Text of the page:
Conservative Leader Andrew Scheer called his Liberal rival Justin Trudeau “disgusting” Monday morning for trying to score political points on the backs of Ontario students.
Trudeau fired back at Scheer at an event with local teachers, where he tried to highlight the ongoing tension between Ontario’s education workers and the government of Premier Doug Ford.
The early-morning skirmish marked what was otherwise quiet day on the campaign trail as all the party leaders prepared for the evening’s national English-language debate.
Scheer made an announcement about making national museum admission free and ensuring the memories of important Canadian historical figures aren’t erased by political correctness.
Trudeau started the day at a Boys and Girls Club in Ottawa, saying that as a former teacher, he understands that the education policies of the Ford government “are impacting not just teachers in schools but kids and families as well as the future we are building.”
The event was planned before a last-minute deal was reached Sunday night between the Ontario government and education support workers represented by the Canadian Union of Public Employees. The agreement averted the closure of hundreds of the provinces elementary and high schools Monday morning.
Trudeau has repeatedly tried to link Scheer to Ford, to appeal to Ontario voters who may be having second thoughts about electing a Conservative government. Scheer hasn’t campaigned with Ford so far, including during stops in the premier’s own riding.
Trudeau has issued repeated warnings that Scheer will make cuts to important services just like Ford has done in Ontario. Recent changes made by the Ford government have increased class size limits in Ontario to save $2.8 billion over the next five years. As a result, the province’s Financial Accountability Office said by 2023-24 there will be 10,000 fewer teachers in classrooms than if class sizes had not been increased.
“The reality is the cuts Doug Ford has already brought in to education are being felt right across the province,” he said. “Right now we’re in an election where the option is to double down on Conservative approaches which always cut services, looks for austerity and gives tax breaks to the wealthiest instead of to everyone else.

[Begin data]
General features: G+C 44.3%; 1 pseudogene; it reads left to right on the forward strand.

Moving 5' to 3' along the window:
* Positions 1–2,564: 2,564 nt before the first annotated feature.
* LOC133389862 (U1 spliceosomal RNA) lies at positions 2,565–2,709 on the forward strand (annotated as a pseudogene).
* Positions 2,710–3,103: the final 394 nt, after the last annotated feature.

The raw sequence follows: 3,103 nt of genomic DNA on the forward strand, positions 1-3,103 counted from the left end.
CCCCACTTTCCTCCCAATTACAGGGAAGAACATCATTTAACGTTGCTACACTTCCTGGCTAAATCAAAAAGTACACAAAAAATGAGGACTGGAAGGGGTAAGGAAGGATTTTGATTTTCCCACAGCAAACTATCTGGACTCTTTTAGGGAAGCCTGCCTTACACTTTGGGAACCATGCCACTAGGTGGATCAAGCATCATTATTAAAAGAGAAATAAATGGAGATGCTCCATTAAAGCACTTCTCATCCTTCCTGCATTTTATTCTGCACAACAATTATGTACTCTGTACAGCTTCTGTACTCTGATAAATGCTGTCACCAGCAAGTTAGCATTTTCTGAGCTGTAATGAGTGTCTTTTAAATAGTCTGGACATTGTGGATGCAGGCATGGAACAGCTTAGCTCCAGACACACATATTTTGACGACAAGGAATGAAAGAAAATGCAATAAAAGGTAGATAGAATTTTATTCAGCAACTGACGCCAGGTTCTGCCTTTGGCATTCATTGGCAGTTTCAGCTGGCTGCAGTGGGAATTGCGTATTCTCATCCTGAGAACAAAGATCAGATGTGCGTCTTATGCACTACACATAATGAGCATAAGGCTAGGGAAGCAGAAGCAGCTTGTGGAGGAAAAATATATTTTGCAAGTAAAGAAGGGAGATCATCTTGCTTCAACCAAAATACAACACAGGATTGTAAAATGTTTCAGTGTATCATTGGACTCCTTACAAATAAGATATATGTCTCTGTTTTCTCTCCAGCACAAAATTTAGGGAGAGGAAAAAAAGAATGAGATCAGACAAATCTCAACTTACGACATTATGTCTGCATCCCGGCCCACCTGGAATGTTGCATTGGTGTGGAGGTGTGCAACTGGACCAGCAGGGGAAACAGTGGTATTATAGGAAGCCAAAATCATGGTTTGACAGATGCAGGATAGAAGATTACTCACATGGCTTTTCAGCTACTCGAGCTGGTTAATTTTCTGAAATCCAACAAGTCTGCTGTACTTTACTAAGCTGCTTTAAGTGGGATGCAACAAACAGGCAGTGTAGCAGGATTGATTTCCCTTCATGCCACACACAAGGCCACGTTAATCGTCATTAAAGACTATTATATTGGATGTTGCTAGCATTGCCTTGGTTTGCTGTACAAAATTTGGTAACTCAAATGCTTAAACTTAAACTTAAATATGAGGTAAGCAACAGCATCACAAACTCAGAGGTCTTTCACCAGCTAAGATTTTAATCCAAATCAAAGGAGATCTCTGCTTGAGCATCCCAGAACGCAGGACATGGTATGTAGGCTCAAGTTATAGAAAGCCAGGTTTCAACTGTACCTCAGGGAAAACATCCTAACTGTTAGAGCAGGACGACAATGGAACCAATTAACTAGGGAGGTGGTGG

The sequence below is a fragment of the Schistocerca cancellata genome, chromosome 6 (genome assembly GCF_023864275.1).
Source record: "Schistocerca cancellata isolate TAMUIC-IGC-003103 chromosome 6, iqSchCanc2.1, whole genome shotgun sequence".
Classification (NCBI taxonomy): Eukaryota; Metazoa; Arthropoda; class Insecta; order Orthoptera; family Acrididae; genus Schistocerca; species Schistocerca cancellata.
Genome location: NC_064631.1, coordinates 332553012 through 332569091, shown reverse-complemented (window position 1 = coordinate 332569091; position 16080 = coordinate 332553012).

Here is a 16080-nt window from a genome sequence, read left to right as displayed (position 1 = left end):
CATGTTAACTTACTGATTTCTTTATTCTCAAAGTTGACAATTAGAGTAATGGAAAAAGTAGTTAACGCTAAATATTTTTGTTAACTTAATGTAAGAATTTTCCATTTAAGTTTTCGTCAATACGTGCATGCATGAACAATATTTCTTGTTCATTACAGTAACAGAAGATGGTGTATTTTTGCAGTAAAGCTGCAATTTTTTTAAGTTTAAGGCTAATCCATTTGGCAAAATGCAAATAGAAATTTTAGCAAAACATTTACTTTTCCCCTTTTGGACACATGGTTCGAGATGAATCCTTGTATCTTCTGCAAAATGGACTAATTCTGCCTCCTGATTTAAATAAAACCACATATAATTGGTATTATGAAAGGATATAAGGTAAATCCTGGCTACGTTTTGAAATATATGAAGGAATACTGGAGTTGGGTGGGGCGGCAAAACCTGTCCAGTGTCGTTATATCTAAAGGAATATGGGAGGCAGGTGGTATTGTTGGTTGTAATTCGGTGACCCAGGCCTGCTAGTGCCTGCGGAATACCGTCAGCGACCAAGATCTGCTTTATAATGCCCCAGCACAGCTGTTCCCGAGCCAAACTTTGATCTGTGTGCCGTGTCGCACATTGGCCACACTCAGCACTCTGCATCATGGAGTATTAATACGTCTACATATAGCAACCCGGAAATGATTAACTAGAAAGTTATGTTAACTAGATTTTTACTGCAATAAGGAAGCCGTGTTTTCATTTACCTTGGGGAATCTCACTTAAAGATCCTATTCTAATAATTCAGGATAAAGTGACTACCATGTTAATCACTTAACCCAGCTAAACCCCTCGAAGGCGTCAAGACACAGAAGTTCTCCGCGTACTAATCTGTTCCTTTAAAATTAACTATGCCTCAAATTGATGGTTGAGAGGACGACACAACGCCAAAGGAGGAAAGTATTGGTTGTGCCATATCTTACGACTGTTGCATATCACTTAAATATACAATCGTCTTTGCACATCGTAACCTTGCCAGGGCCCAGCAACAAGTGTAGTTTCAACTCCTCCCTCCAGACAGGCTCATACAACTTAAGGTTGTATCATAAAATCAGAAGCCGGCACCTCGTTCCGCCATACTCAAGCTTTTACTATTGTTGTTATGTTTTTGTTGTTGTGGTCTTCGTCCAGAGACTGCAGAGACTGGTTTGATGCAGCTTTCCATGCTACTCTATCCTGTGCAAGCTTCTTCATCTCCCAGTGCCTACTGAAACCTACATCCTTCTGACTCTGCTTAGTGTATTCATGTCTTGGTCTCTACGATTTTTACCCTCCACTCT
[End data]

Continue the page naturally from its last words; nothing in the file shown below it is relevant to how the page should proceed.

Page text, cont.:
Scheer was having none of it Monday, and said he thought Trudeau was probably the only parent in Ontario that was disappointed by the strike not going forward.
“It’s quite disgusting that he was trying to politicize kids’ education for his own personal partisan gain.
Monday’s debate is considered a critical appearance for all the leaders in a campaign that has seen little movement in the polls since it began on Sept. 11.
Trudeau could find himself on the defensive, facing attacks on his record from all sides.
For Scheer, it will be the first time he shares the stage with Maxime Bernier, who left the Conservatives in 2018 to start up his own People’s Party of Canada. Bernier was not invited to either a Maclean’s magazine debate in the first week of the campaign nor a TVA French debate in Montreal last week.
He presents a possible wild card for Scheer in the debate as he tries to attack disgruntled Conservative voters. Scheer dismissed the idea he has any concerns about Bernier’s presence.
“That changes nothing for me, because I am always there to replace Justin Trudeau,” he said.
Scheer is coming off what was deemed a weak performance in the TVA debate last week that some Quebec pundits think harmed Conservative fortunes in that province.
Leaders don’t usually reveal new policies or promises in a debate but how they come off when facing opponents directly can buoy or sink a campaign.
The dynamic could also be interesting between NDP Leader Jagmeet Singh and the Greens’ Elizabeth May, who appear to be fighting for third place.
The Bloc Quebecois’ Yves-Francois Blanchet has little to gain or lose in front of a national audience primarily of English-speakers.
This is the first of two debates taking place this week in a theatre at the Canadian Museum of History in Gatineau, Que., with a French-language version coming Thursday.
The election is in two weeks, on Oct. 21.
The Canadian Press